Rockford’s St. Patrick Celebrates Centennial
By Amanda Hudson, News Editor
September 5, 2019
ROCKFORD—“Every time I come through the door into St. Patrick Church, I feel like I am being hugged,” long-time parishioner Rotha Waldsmith says.
 
Waldsmith was among many parishioners — old and new — taking part in the parish’s centennial Mass and celebration, Aug. 31. 
 
She came to St. Patrick’s as an eighth grade student at the parish school shortly after she, her parents and sisters converted to the Catholic faith. They had watched the current church being built from their home a block or so away. 
 
It was completed in 1952, and Waldsmith says she never set foot in the old church.
 
She graduated from St. Patrick School in 1955, then attended Muldoon High School. She and her husband, Carl, were married for 50 years, faithful St. Patrick parishioners together before he died nine years ago. Their great-granddaughter, Taylor, 8, recently received her first Communion at St. Patrick’s.
 
“This is my family,” Waldsmith says of the parish. “This is my home, where I feel most comfortable.”
 
Bishop David Malloy celebrated Mass for St. Patrick Parish’s 100th anniversary, joined by a couple of priests who have pastored the parish, current parochial administrator, Father Jhakson Garcia, and a few other priests from the area.
 
The bishop said, “It was precisely on this date 100 years ago, that the first Mass for this parish was celebrated. ... There’s something about joining our minds, and our hearts and our faith to a moment 100 years ago, that was beginning the most central element of the parish — the celebration of the Mass.
 
“Christ has made Himself present here for 100 years (and) faith (has been) received, lived, struggled with, transmitted to our younger people ... That faith of which we are a part continues until the Lord returns to find us ...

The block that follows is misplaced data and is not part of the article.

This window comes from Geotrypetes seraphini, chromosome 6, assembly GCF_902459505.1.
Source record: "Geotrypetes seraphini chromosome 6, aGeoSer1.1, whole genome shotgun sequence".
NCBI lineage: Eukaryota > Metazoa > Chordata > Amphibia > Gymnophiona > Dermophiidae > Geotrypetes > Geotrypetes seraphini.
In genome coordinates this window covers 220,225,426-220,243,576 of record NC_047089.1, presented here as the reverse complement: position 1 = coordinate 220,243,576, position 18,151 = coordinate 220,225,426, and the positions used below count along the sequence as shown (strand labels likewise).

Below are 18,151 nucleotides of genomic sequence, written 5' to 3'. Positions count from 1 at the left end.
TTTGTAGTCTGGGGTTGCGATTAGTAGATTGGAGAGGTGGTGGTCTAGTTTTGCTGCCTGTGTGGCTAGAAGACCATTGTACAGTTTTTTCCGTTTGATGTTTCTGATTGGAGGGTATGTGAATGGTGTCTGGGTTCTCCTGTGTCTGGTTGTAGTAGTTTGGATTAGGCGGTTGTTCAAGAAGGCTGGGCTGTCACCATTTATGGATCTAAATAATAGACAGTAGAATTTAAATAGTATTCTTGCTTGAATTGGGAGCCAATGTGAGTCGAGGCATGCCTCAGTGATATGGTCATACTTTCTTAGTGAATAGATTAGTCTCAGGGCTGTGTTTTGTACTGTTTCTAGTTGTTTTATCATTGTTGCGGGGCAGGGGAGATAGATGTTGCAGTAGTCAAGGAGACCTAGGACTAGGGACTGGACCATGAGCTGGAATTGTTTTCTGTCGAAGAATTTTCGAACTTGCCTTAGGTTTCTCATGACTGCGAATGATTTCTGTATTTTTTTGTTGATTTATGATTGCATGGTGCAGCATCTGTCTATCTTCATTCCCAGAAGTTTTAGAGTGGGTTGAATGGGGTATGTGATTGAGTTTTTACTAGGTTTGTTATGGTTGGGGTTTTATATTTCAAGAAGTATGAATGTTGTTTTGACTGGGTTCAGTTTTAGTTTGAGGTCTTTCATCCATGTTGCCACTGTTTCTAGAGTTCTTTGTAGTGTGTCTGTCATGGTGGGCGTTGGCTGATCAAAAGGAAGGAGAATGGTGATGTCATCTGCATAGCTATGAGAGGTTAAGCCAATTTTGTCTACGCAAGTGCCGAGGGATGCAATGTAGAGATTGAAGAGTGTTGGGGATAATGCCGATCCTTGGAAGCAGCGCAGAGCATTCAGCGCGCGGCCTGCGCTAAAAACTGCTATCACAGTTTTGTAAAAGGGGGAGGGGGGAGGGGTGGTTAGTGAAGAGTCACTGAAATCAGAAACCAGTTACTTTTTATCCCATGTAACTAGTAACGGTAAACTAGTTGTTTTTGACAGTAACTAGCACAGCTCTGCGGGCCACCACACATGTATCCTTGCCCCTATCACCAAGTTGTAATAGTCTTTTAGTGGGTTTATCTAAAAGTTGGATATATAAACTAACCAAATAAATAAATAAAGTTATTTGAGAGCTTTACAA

“What a privilege it is to be in a (parish) at 100 years of its existence.”
 
Bishop Malloy encouraged the people of many cultures who packed  the pews to pray to the Irish St. Patrick. 
 
As patron, he said the saint “has in a sense an obligation ... to be watching over you, over us.”
A smattering of people raised their hands when Bishop Malloy asked, “How many of you were baptized here?” He noted “more than a few hands,” when he asked, “How many of you were married here?” and then “How many graduated from the school? ... Do we recognize ... the gifts of grace?”
 
The bishop mentioned the challenges this parish on the far west side of Rockford has faced from changing demographics and economics. 
 
Waldsmith recognizes the challenges and changes and welcomes the “huge” influx of Hispanic parishioners, recalling years when the number of parishioners had greatly dwindled. 
 
The new parishioners “do a lot for the Church,” she says, calling them “warm and wonderful people ... we’re blessed.”
 
Waldsmith rejoices also in the number of children at Masses now and the participation of teens and young adults at St. Patrick’s. 
 
“For a long time it was just middle age and older” people at Mass, she says. 
 
Much newer to St. Patrick Parish, Norma Magana has begun her second year as director of religious education. She had volunteered at St. Patrick’s as a catechist for a year before being hired.
 
The California native spent her teen years at St. James in Belvidere, coming to Rockford in 2005 when she married. She says she appreciates that her newest parish has “a lot of family, a lot of culture (and) a lot of history. That’s what I love.”
 
Magana and Waldsmith chat about how Church celebrations are “done differently” by those of Irish, Filipino, Hispanic and other heritages.
 
“We learn from each other,” Waldsmith says. “There’s an acceptance (of the variations) you might not find somewhere else.”
 
“I feel that all the cultures come together,” Magana says, adding that it is “one faith and one Church” with people of “different backgrounds.” 
 
She expresses her hope that future generations will gather at the parish when it is time to celebrate another 100 years, saying, “Tonight is for people to appreciate all the people who have been here, who are here, and who will be here.”